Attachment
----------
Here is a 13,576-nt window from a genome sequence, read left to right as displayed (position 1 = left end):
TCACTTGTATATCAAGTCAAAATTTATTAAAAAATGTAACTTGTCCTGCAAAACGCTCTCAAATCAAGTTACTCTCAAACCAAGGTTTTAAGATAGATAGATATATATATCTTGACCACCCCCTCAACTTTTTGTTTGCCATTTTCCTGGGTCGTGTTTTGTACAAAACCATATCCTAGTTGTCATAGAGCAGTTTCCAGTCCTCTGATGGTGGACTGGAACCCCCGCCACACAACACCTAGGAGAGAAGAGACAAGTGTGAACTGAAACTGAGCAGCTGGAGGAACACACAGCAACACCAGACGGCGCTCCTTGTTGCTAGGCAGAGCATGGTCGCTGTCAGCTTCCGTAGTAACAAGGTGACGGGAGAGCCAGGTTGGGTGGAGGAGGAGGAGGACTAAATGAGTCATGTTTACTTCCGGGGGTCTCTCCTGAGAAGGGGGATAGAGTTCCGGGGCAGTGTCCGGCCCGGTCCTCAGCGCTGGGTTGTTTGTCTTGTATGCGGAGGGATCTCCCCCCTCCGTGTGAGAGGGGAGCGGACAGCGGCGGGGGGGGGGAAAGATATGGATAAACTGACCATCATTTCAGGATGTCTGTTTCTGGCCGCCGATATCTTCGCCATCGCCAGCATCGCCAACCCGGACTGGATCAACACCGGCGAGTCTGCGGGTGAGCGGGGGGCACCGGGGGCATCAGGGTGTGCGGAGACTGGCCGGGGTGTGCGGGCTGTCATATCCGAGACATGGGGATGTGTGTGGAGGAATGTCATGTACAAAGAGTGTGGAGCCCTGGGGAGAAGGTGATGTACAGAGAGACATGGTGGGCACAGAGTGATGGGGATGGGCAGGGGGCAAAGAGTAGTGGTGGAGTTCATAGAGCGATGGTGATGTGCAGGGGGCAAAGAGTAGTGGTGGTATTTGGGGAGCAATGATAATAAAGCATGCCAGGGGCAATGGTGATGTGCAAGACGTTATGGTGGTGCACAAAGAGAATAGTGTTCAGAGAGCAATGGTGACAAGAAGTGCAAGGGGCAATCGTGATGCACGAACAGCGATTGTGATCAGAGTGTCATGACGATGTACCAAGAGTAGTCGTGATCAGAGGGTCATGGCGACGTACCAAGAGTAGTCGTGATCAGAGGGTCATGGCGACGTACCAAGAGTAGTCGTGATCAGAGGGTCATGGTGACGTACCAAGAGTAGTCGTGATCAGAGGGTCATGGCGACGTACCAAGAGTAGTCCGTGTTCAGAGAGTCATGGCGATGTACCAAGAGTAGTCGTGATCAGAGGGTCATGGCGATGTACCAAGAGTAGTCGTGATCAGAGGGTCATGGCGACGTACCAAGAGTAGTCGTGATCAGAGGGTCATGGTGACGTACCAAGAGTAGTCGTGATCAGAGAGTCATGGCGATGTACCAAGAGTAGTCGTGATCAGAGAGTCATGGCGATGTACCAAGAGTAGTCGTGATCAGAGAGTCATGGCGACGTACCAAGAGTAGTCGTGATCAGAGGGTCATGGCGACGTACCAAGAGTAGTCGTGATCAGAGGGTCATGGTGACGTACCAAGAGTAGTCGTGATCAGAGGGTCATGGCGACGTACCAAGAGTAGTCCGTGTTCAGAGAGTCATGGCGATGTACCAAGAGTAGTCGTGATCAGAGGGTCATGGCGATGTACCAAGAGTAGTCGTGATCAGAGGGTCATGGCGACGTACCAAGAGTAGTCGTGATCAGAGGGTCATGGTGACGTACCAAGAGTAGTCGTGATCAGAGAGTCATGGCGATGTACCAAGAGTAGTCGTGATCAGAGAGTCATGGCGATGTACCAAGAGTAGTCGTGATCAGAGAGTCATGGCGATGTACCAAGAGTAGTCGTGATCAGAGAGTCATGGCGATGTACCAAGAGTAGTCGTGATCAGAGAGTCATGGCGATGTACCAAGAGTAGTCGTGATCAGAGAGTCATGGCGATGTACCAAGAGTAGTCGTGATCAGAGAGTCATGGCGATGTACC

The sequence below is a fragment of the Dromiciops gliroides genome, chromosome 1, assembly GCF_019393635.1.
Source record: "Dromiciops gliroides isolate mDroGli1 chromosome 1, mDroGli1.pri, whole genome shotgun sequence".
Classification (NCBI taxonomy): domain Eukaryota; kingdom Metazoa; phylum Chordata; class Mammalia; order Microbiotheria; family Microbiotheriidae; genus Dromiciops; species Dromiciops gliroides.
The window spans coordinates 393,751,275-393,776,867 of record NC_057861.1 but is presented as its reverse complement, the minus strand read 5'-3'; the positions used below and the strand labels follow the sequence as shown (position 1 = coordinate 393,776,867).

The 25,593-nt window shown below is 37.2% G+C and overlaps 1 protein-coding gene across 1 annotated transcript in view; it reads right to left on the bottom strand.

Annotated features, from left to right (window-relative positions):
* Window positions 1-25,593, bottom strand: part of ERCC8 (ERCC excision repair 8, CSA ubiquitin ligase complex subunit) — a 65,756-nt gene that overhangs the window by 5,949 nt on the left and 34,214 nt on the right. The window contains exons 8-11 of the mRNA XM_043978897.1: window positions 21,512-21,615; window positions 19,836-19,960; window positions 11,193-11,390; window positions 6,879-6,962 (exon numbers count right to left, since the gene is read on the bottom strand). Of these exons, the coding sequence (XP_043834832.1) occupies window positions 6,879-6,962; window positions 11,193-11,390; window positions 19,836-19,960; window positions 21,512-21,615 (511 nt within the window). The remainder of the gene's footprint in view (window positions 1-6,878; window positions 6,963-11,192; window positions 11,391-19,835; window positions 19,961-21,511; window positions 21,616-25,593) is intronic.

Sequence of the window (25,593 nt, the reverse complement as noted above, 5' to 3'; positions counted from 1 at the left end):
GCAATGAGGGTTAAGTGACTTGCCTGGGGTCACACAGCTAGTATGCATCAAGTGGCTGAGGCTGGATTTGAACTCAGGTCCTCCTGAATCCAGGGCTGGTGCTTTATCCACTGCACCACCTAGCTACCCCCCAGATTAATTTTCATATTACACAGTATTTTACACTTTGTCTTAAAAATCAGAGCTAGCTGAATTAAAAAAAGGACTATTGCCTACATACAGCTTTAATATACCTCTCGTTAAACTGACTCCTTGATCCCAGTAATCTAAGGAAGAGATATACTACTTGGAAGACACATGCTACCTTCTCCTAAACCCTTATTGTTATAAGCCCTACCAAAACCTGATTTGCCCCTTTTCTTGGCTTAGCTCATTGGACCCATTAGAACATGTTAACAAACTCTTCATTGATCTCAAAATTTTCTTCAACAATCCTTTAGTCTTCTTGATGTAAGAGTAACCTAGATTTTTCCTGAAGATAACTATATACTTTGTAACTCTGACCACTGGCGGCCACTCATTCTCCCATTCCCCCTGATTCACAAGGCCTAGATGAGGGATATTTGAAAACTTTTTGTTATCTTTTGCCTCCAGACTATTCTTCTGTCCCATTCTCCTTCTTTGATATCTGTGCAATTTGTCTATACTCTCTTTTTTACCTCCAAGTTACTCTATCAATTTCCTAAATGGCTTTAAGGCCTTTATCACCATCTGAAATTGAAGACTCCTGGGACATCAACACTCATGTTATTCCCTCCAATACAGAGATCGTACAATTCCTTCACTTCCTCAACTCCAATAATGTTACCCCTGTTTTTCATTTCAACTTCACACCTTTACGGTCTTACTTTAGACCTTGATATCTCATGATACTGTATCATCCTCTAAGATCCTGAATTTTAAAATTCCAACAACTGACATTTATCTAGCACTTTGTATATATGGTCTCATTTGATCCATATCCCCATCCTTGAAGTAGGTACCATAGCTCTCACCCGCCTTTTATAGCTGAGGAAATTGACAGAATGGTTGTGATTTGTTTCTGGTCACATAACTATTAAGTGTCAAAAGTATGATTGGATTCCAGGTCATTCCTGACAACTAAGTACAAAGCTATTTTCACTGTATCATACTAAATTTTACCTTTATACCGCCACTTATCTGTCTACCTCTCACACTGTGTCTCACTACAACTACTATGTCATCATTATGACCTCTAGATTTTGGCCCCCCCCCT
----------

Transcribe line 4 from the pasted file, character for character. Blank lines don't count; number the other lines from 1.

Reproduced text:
Source record: "Dromiciops gliroides isolate mDroGli1 chromosome 1, mDroGli1.pri, whole genome shotgun sequence".